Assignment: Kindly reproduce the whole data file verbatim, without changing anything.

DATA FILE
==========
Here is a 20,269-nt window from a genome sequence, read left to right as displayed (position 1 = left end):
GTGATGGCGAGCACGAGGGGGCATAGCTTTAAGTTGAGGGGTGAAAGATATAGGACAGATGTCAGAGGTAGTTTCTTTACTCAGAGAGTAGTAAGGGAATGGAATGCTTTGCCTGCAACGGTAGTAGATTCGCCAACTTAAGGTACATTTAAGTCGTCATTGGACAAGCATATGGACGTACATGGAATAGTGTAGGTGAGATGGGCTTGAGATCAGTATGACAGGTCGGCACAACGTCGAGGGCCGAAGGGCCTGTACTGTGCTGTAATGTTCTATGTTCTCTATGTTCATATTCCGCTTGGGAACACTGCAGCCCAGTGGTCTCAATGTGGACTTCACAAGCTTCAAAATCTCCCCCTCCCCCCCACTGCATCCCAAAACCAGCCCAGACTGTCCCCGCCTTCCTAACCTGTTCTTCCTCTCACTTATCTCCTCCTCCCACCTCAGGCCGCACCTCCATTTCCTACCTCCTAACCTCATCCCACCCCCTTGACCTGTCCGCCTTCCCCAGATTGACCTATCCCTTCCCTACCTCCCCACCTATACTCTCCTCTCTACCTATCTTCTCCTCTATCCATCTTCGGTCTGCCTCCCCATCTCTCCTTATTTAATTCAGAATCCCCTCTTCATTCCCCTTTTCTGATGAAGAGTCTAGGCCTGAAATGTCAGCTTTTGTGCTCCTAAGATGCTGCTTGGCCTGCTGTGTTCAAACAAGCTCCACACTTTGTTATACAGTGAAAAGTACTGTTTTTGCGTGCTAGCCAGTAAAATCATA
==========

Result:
Here is a 20,269-nt window from a genome sequence, read left to right as displayed (position 1 = left end):
GTGATGGCGAGCACGAGGGGGCATAGCTTTAAGTTGAGGGGTGAAAGATATAGGACAGATGTCAGAGGTAGTTTCTTTACTCAGAGAGTAGTAAGGGAATGGAATGCTTTGCCTGCAACGGTAGTAGATTCGCCAACTTAAGGTACATTTAAGTCGTCATTGGACAAGCATATGGACGTACATGGAATAGTGTAGGTGAGATGGGCTTGAGATCAGTATGACAGGTCGGCACAACGTCGAGGGCCGAAGGGCCTGTACTGTGCTGTAATGTTCTATGTTCTCTATGTTCATATTCCGCTTGGGAACACTGCAGCCCAGTGGTCTCAATGTGGACTTCACAAGCTTCAAAATCTCCCCCTCCCCCCCACTGCATCCCAAAACCAGCCCAGACTGTCCCCGCCTTCCTAACCTGTTCTTCCTCTCACTTATCTCCTCCTCCCACCTCAGGCCGCACCTCCATTTCCTACCTCCTAACCTCATCCCACCCCCTTGACCTGTCCGCCTTCCCCAGATTGACCTATCCCTTCCCTACCTCCCCACCTATACTCTCCTCTCTACCTATCTTCTCCTCTATCCATCTTCGGTCTGCCTCCCCATCTCTCCTTATTTAATTCAGAATCCCCTCTTCATTCCCCTTTTCTGATGAAGAGTCTAGGCCTGAAATGTCAGCTTTTGTGCTCCTAAGATGCTGCTTGGCCTGCTGTGTTCAAACAAGCTCCACACTTTGTTATACAGTGAAAAGTACTGTTTTTGCGTGCTAGCCAGTAAAATCATA